Being Afraid to Change a Working App

Today I work on The Archive. The focus is on an issue brought up by the community. Search results don’t update the sort order when you modify a note unless you refresh manually.

In fact, the issue is expected behavior. The Archive, being a note-taking app where you can filter notes on disk with a live search, is designed to not update the search results for an active search term. Att all. This should prevent the note from disappearing from the results if you remove the search term from its contents. If you search for “foo” and get 10 results, the note you currently edit should not disappear when you cut the search term, “foo”, from it. The Archive protects the search results; a mere live-reload would change the list to 9 results, removing the currently edited one, and that’d be pretty confusing.

The Archive does not just display search results like a Smart Search in Finder. The visible workspace contents are supposed to stay the same until you change them deliberately. Removing a note from the app is a deliverate change. Notice my choice of words here: “workspace contents” instead of “search results”. When you work on stuff in your note archive, imagine putting a bunch of paper notes on your desk. It’d be odd if someone else took away some the notes you wanted to continue to work with. In some sense, the workspace contents of The Archive are more like a manual selection of things you can look at than they are just search results. The means of getting to the selection of notes you focus on is via search, but that’s rather accidental.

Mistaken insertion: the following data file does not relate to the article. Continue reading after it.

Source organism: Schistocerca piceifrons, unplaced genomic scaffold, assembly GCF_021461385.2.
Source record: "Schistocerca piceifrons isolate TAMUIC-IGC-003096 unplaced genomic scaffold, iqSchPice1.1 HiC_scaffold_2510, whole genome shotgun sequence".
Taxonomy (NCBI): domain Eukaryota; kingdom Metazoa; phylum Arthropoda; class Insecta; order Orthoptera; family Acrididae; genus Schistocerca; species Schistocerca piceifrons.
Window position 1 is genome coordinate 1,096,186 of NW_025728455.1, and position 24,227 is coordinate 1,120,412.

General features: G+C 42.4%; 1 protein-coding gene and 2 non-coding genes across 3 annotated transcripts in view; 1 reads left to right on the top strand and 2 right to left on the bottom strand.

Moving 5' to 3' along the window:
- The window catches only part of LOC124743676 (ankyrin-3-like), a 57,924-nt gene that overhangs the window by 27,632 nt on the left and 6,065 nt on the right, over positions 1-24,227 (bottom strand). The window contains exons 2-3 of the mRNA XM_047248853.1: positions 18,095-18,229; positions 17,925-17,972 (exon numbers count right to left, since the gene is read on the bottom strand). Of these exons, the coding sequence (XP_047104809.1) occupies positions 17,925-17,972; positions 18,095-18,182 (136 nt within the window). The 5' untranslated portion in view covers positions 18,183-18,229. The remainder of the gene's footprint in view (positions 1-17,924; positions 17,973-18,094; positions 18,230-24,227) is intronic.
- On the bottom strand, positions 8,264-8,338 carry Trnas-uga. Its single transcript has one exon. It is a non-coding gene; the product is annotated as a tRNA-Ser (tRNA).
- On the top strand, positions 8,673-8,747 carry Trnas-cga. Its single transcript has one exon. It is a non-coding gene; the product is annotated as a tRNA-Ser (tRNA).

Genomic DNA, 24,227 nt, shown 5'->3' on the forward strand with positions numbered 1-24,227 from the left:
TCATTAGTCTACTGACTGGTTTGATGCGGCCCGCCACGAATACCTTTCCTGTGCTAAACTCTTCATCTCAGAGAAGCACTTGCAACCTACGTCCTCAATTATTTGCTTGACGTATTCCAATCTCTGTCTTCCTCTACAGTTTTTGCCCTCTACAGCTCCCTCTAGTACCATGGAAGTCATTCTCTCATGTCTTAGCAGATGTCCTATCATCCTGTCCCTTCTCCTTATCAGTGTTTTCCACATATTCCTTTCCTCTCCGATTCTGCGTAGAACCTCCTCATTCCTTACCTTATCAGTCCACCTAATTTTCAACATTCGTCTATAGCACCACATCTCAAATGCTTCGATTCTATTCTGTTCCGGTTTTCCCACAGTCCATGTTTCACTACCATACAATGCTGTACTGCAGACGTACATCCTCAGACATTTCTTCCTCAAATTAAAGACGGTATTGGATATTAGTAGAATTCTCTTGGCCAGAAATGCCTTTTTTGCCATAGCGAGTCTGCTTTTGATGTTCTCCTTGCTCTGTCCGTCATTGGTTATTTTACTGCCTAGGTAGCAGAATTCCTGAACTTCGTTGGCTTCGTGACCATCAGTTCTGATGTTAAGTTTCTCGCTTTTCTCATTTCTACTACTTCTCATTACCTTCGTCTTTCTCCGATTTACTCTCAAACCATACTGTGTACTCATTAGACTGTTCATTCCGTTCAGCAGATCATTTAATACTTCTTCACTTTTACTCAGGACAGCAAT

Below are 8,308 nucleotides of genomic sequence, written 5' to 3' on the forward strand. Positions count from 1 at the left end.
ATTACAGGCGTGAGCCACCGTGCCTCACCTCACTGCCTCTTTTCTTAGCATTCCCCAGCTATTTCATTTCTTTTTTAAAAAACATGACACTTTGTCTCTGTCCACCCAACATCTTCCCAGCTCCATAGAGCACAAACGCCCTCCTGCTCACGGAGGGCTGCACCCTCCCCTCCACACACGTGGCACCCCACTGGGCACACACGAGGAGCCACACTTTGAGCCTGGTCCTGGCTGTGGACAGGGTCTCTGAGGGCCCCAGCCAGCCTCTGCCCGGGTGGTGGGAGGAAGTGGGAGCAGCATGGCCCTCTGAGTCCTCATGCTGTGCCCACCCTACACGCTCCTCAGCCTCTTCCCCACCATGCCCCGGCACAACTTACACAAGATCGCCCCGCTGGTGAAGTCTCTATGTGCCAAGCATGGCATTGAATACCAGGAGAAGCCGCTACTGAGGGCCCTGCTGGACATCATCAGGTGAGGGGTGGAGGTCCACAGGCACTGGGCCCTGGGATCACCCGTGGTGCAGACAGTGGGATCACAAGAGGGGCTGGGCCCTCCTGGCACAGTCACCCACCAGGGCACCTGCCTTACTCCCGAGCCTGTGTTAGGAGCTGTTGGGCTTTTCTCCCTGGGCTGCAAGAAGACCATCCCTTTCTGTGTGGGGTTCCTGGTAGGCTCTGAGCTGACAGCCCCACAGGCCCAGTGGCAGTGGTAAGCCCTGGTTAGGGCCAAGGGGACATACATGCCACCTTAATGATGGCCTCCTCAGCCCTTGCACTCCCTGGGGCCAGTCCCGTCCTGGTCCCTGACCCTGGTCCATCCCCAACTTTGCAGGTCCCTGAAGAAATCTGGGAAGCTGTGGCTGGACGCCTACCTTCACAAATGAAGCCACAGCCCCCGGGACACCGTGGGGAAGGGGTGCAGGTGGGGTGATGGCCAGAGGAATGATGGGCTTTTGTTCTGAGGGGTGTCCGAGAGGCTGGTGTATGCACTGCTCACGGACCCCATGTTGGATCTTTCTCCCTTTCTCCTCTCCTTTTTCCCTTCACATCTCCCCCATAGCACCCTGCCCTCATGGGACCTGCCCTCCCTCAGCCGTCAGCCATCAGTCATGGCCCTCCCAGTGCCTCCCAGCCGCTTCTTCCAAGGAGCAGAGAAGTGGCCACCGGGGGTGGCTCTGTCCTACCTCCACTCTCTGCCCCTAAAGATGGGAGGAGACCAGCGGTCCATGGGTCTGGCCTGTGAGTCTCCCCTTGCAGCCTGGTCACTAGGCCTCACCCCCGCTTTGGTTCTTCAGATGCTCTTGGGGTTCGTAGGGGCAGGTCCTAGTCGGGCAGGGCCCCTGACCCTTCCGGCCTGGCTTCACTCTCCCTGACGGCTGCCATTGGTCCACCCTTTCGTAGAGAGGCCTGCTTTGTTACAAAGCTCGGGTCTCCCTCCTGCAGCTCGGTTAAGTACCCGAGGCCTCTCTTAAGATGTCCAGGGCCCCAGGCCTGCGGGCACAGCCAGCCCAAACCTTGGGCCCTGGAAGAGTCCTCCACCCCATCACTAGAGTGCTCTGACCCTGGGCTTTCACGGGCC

The issue I linked to pertains updating the sort order of the workspace contents, not updating the contents. Technically, re-sorting the notes is a change to the workspace contents that don’t work at the moment. From a user’s perspective, sorting the workspace by modification date should make the last modified note in the workspace bubble up to the top. This expectation makes sense.

Implementing a “fix” for the current behavior means to change the protection of the workspace contents. Now, it’s close to a binary decision: does the user see all notes, unfiltered, or does the workspace contain a careful selection that should be protected? Allowing the workspace contents to re-sort based on file system changes is not tricky, but it might affect more use cases than I want.

Which brings me to the titular problem: sometimes, I’m afraid to change parts of my app because I cannot know all the (unintended) consequences. The app’s behavior is way too complex for this.

I deal with this problem in two ways:

  1. I write short lists of intended behavior for intricate use cases to make sure I don’t mix things up in my head 2 months from now.
  2. I write UI tests that remote-control the application and assert it behaves as expected.

UI tests are regression tests. They make sure I don’t break use cases, or complicate user interactions that would be tiresome to exercise manually hundreds of times.

But UI tests only make sure I don’t break behavior that is actually tested. I can still break things that I didn’t think about. I’m inclined to write tests to orchestrate external file changes, user-originated note editing, and the effects on the UI. Replicating this manually is too cumbersome. But I don’t want to write UI tests as thoroughly as I write unit tests. Testing every branch in your app using UI tests, or integration tests in general, is virtually impossible. There are too many cases. You have to focus on a selection of interaction patterns.

Or, as I quoted J.B. Rainsberger before, “Integration tests are a scam.”

Still, they are useful to make sure that I can test parts of the app that are not yet easily unit-testable, like asynchronous file change timing issues.

If I wrote my apps in a purely functional manner, say with Haskell, I probably wouldn’t have these problems, but also wouldn’t have the app in a working condition. It’s a pragmatic trade-off.

In the end, all I can do is my best to ensure I don’t break things in a bad way. But I will eventually break things to some degree. That’s an inevitable part of the development process. Like now, I’m even deliberately breaking the protection of workspace contents in my app, changing the perceived behavior. It’s hard to tell what’s broken and what’s a change sometimes, because the judgement depends on the interaction of a user with the software, not just the app as a static entity.

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